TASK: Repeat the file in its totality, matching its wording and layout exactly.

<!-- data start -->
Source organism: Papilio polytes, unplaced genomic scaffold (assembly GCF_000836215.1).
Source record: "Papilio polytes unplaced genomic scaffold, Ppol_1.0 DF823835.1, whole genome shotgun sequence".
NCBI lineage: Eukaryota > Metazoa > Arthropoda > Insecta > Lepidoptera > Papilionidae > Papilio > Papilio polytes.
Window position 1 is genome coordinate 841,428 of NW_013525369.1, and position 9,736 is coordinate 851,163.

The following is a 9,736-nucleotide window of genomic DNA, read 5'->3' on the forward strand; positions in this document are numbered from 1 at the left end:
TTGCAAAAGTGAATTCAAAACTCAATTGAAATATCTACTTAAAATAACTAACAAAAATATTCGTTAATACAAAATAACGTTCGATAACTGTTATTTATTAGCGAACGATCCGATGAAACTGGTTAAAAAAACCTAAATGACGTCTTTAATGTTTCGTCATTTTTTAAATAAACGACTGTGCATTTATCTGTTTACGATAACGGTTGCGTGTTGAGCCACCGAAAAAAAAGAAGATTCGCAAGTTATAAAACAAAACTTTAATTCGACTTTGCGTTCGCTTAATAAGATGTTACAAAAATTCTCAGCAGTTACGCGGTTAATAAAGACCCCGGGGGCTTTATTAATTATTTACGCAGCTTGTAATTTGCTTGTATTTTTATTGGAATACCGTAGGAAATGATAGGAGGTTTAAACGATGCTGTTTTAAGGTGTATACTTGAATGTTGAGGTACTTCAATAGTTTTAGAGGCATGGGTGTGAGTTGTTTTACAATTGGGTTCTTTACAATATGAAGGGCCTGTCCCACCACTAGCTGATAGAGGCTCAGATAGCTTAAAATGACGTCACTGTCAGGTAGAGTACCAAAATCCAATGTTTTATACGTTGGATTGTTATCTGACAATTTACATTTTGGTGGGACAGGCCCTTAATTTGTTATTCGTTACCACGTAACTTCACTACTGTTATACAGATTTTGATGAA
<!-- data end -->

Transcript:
Source organism: Papilio polytes, unplaced genomic scaffold (assembly GCF_000836215.1).
Source record: "Papilio polytes unplaced genomic scaffold, Ppol_1.0 DF823835.1, whole genome shotgun sequence".
NCBI lineage: Eukaryota > Metazoa > Arthropoda > Insecta > Lepidoptera > Papilionidae > Papilio > Papilio polytes.
Window position 1 is genome coordinate 841,428 of NW_013525369.1, and position 9,736 is coordinate 851,163.

The following is a 9,736-nucleotide window of genomic DNA, read 5'->3' on the forward strand; positions in this document are numbered from 1 at the left end:
TTGCAAAAGTGAATTCAAAACTCAATTGAAATATCTACTTAAAATAACTAACAAAAATATTCGTTAATACAAAATAACGTTCGATAACTGTTATTTATTAGCGAACGATCCGATGAAACTGGTTAAAAAAACCTAAATGACGTCTTTAATGTTTCGTCATTTTTTAAATAAACGACTGTGCATTTATCTGTTTACGATAACGGTTGCGTGTTGAGCCACCGAAAAAAAAGAAGATTCGCAAGTTATAAAACAAAACTTTAATTCGACTTTGCGTTCGCTTAATAAGATGTTACAAAAATTCTCAGCAGTTACGCGGTTAATAAAGACCCCGGGGGCTTTATTAATTATTTACGCAGCTTGTAATTTGCTTGTATTTTTATTGGAATACCGTAGGAAATGATAGGAGGTTTAAACGATGCTGTTTTAAGGTGTATACTTGAATGTTGAGGTACTTCAATAGTTTTAGAGGCATGGGTGTGAGTTGTTTTACAATTGGGTTCTTTACAATATGAAGGGCCTGTCCCACCACTAGCTGATAGAGGCTCAGATAGCTTAAAATGACGTCACTGTCAGGTAGAGTACCAAAATCCAATGTTTTATACGTTGGATTGTTATCTGACAATTTACATTTTGGTGGGACAGGCCCTTAATTTGTTATTCGTTACCACGTAACTTCACTACTGTTATACAGATTTTGATGAA